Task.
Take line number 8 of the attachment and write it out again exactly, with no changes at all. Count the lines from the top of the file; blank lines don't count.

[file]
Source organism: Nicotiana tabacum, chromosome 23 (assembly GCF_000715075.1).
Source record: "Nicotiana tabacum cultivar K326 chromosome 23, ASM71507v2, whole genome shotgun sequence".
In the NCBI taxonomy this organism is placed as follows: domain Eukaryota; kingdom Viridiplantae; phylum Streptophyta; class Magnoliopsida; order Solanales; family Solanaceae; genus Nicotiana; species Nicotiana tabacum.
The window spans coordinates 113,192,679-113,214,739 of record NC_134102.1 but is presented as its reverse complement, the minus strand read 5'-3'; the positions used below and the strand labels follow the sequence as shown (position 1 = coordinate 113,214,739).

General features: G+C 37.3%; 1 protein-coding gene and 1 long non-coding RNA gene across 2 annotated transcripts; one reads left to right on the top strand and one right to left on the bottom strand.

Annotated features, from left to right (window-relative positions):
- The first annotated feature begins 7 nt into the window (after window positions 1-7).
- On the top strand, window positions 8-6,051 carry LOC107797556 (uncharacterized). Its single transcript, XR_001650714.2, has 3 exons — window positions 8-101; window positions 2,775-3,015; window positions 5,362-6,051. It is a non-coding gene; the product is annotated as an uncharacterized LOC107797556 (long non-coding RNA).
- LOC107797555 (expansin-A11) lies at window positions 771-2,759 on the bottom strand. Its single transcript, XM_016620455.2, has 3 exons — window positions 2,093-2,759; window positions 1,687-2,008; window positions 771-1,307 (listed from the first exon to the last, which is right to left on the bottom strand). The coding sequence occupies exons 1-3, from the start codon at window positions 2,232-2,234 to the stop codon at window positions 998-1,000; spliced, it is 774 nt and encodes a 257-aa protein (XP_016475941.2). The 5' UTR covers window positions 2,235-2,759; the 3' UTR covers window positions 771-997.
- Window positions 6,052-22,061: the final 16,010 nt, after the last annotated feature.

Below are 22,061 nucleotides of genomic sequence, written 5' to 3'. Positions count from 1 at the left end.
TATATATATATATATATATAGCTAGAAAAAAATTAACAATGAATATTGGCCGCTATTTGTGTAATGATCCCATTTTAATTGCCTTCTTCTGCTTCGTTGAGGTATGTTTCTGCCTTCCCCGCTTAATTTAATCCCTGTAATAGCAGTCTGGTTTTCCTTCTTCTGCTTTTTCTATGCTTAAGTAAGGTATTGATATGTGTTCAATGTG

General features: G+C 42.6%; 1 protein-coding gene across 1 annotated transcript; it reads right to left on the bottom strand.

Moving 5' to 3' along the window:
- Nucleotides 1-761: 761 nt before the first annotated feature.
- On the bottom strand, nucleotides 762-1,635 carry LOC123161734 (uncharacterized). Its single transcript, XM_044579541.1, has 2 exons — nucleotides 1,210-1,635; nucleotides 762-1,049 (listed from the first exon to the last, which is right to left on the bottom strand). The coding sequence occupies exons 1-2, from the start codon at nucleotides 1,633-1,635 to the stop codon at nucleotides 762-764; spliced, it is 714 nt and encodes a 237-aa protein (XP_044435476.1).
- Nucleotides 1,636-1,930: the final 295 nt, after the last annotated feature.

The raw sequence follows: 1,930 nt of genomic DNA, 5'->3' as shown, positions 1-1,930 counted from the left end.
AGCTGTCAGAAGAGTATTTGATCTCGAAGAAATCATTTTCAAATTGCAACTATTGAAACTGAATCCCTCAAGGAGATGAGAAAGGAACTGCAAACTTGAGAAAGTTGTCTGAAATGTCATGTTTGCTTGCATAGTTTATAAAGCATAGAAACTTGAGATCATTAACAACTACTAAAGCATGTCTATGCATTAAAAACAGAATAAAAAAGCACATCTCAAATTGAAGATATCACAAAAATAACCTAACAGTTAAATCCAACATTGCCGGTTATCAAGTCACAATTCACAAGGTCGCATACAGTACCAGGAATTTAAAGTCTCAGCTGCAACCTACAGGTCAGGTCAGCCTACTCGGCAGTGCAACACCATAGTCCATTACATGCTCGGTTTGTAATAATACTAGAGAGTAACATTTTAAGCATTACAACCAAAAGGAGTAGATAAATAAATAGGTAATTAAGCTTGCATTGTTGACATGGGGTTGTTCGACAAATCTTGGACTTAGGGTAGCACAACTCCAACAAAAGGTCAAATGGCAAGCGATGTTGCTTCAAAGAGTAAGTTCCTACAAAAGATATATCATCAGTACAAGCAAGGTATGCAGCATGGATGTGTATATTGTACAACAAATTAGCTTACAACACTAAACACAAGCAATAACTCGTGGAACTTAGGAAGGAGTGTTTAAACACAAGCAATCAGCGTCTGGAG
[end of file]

- On the top strand, window positions 8-6,051 carry LOC107797556 (uncharacterized). Its single transcript, XR_001650714.2, has 3 exons — window positions 8-101; window positions 2,775-3,015; window positions 5,362-6,051. It is a non-coding gene; the product is annotated as an uncharacterized LOC107797556 (long non-coding RNA).